Wednesday, October 7, 2015

Candies of the Fair

I've said in a previous post that there is "bad candy" here in Panajachel, Guatemala. What I meant by that is we can't find our favourite treats from back home -- Reese's Peanut Butter Cups, Crispy Crunch, Coffee Crisp, Kit Kat Chunky -- and the local chocolate bars are (for the most part) made with chocolate-flavoured coating, not real chocolate.

It is possible to get decadent locally-made chocolates here (hello Dina's!) but the price is a bit high for a simple snack. It's more like going to Godiva's or Purdy's than to a corner store to grab a sweet fix! The tiendas (corner stores) seem to all carry Snickers, Milky Ways, Granada, and plain Hersheys bars, which is great except they cost almost $2 Canadian a bar. After sampling many unsavory and inferior chocolate bars, we finally found a great local Snickers imitator called Sprinter. It only costs Q3 or around $0.50. Only two stores in town (that we know of) carry Sprinter bars so we are frequent shoppers there!

Okay, so back to my point -- candy! The fair came to town and with it the most amazing displays of sweets.
The largest candy vendor at the fair.
We were excited to discover that all the candy was packaged in bags for Q5. So any bag you picked -- Q5! Of course, some bags contained more candy than others, but it was a great way to sample different kinds without breaking the bank.

There were some candies we recognized and didn't feel compelled to try as they were similar to things back home: Rice Krispies treats dyed in various colours and cut in various shapes, meringues, lollipops, hard sucky candies, popcorn balls, cotton candy. We tried to get a taste of any candy that looked appetizing and strange! Here are the results. :)

Coconut Wedges and Fudge Fingers -- and least that's what we called them!
My eyes were first drawn to the very colourful piled wedges of candy that looked like a sugary five-layer cake. When I asked the candy lady, she said something about "coco", so I figured some sort of coconut candy. I bit into a purple wedge -- whoa! SUGARY. It was very grainy with a slight coconut flavour. I was anticipating pressed dried sweetened coconut, which it kinda was but with waaaaay too much sugar in it. (I can't believe I said too much sugar!) Some of the lighter coloured pieces were less sugary and more coconutty and I enjoyed them more.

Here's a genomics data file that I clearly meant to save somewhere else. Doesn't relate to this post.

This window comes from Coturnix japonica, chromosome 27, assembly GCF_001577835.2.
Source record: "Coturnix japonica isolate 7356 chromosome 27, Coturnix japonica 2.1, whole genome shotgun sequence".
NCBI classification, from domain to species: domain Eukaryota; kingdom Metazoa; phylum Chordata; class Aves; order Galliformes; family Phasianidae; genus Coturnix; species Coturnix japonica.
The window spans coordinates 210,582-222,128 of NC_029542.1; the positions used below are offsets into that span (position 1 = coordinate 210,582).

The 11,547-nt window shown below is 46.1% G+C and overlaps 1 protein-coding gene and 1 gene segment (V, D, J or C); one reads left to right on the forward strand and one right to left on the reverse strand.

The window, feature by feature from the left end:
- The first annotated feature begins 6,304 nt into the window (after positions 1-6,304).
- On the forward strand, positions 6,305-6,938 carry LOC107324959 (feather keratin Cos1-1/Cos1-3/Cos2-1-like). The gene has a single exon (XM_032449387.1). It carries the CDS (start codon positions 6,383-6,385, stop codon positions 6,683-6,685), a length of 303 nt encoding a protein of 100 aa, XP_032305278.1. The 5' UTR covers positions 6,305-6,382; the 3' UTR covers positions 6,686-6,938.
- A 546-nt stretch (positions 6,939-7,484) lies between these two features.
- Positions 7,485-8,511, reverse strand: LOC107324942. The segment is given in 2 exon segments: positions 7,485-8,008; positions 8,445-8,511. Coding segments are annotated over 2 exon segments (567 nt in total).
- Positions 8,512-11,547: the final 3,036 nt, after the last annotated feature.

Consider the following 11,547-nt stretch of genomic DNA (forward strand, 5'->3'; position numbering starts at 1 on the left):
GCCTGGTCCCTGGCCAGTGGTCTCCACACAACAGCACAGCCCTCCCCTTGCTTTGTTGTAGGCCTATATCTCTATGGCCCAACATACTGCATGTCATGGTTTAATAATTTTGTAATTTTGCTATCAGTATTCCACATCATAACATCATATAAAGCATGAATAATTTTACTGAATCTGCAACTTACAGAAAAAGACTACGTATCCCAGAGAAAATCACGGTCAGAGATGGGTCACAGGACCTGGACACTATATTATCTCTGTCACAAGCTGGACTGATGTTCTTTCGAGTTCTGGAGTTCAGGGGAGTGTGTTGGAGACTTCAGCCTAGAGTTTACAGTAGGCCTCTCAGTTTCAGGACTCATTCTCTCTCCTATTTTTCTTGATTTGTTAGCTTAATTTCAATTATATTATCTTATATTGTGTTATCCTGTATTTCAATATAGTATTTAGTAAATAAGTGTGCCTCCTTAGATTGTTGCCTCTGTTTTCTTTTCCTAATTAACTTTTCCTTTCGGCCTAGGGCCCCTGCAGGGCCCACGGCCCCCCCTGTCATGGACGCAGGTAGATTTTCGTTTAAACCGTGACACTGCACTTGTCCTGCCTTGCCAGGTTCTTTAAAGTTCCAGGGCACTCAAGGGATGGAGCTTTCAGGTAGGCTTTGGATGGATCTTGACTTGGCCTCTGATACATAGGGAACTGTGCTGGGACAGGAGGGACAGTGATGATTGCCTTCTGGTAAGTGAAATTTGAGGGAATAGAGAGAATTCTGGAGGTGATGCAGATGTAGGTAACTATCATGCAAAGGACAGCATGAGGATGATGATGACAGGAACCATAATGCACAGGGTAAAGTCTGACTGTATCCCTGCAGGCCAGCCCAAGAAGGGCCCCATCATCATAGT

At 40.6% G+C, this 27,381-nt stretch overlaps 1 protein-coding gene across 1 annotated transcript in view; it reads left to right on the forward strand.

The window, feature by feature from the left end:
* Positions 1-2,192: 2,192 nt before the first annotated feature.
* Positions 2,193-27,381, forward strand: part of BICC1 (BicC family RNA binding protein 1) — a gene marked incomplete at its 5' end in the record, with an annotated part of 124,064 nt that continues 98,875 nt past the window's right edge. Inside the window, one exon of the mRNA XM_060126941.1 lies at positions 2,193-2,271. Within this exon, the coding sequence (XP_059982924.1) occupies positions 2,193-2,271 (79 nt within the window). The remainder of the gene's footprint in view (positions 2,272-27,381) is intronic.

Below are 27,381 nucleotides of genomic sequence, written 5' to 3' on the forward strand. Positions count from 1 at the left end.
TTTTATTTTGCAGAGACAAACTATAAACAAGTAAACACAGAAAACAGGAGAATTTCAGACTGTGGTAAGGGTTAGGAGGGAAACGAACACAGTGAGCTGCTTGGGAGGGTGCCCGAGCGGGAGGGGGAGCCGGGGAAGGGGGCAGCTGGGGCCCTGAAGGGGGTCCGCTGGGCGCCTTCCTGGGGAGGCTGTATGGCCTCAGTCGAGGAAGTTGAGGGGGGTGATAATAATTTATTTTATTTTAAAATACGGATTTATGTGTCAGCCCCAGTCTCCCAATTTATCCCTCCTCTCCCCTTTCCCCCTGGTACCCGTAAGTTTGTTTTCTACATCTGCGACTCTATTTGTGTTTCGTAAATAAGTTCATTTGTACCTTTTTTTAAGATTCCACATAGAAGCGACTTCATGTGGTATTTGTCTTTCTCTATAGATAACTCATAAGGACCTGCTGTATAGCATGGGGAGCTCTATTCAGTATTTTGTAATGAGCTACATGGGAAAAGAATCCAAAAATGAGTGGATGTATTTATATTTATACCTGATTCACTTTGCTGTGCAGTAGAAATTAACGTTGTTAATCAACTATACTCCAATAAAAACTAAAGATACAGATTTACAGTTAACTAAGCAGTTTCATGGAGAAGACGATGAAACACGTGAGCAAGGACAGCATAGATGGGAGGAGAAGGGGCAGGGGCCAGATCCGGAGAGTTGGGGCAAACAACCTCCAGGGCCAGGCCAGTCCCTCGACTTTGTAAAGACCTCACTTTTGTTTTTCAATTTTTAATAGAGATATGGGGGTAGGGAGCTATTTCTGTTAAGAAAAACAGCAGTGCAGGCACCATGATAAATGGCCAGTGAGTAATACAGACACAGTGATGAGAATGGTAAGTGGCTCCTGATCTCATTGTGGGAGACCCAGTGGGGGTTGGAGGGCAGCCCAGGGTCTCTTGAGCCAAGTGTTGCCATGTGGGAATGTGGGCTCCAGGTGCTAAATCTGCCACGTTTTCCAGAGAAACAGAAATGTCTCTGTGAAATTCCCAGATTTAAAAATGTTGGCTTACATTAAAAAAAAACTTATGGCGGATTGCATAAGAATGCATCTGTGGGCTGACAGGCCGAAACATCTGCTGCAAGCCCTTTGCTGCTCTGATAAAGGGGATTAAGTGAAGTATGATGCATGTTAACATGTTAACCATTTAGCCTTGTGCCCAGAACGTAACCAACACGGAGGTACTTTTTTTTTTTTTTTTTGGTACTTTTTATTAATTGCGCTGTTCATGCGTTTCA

The Fudge Fingers were our favourites! They were officially called dulce de something. (Dulce means sweet, of course.) It was pretty much like eating icing. Darn yummy. There were subtle variations in flavours with each colour but most tasted like vanilla or brown sugar to me. We had several samples of these over the week. :D

Sesame Diamonds and Red Balls
The next samplings I picked without Bert to advise me. I wanted to try something a bit less sweet, so I chose sesame diamonds. I was intrigued by the BRIGHT red sugary balls and asked what they were. The vendor said something about tamarindo. Okey-dokey. Bring it on!

Well, the red ball turned out to be a mistake! I took big happy bite -- and spit it out! It was just a ball of pure sugar dyed with an incredible amount of red food colouring. It tasted, well, sugary of course but also some sort of sourness. Not good. I dissected the ball and found three weird seed-like things buried inside. Perhaps tamarind pulps or seeds? They were kinda gooey like a fig but when I tried to bite them, they were hard as rocks! Sorry, Red Balls, you went in the trash. :(

The sesame diamonds were a bit better but not as great as I was anticipating. I expected them to be like the pressed sesame snacks we get back home, honey flavoured. They were kinda like that but a lot less sugar (surprise!) and more of a burnt flavour. The sesame seeds had been toasted and just a few burnt ones lent their tang to the whole bar. Still, we devoured both bars. A nice change.

Sixty-nine candies. Tilt your head. :D
These were the last candies I took a picture of. They were really sweet, not really flavoured with anything I could tell, just sugary and kinda fudgy textured. Bert liked them but they weren't my fave. They were packaged on a dried piece of corn husk.

We also had a few candies that I didn't get pictures of:
--hard honey candies with sesame seeds like the ones we had in Mexico, sticky but awesome
--gummie worms and gummie bananas, delicious! Disappeared quickly and we wanted more!

Not really a candy but the ring-shaped cookies need to be represented here.
rosca, traditional ring-shaped cookie
There were many vendors set up with piles and piles of bags of ring cookies, plus bags of peanuts in shells. There were big rings and small rings like the one pictured above. Roscas (roh-SKAHS) are dry cookies, like biscotti, not very sweet, very crunchy. Great for dipping in coffee or spreading with icing. The dogs loved them too!
I asked Victor, our tuk-tuk friend, why the vendors didn't just sell roscas all the time. He looked at me strangely and replied, "They are only for the fair." Of course. Makes perfect sense. (NOT. Ha!)

So we've gotten our sugar fix for, like, EVER. Plus, I finally got a good night's sleep last night since there were few bombas, although Bert told me this morning that I slept through a good 15 minutes of fireworks around midnight. Maybe I'm getting accustomed? Just in case, I'm going to go searching for ear plugs for the next celebration.
Hasta luego, mis amigos!

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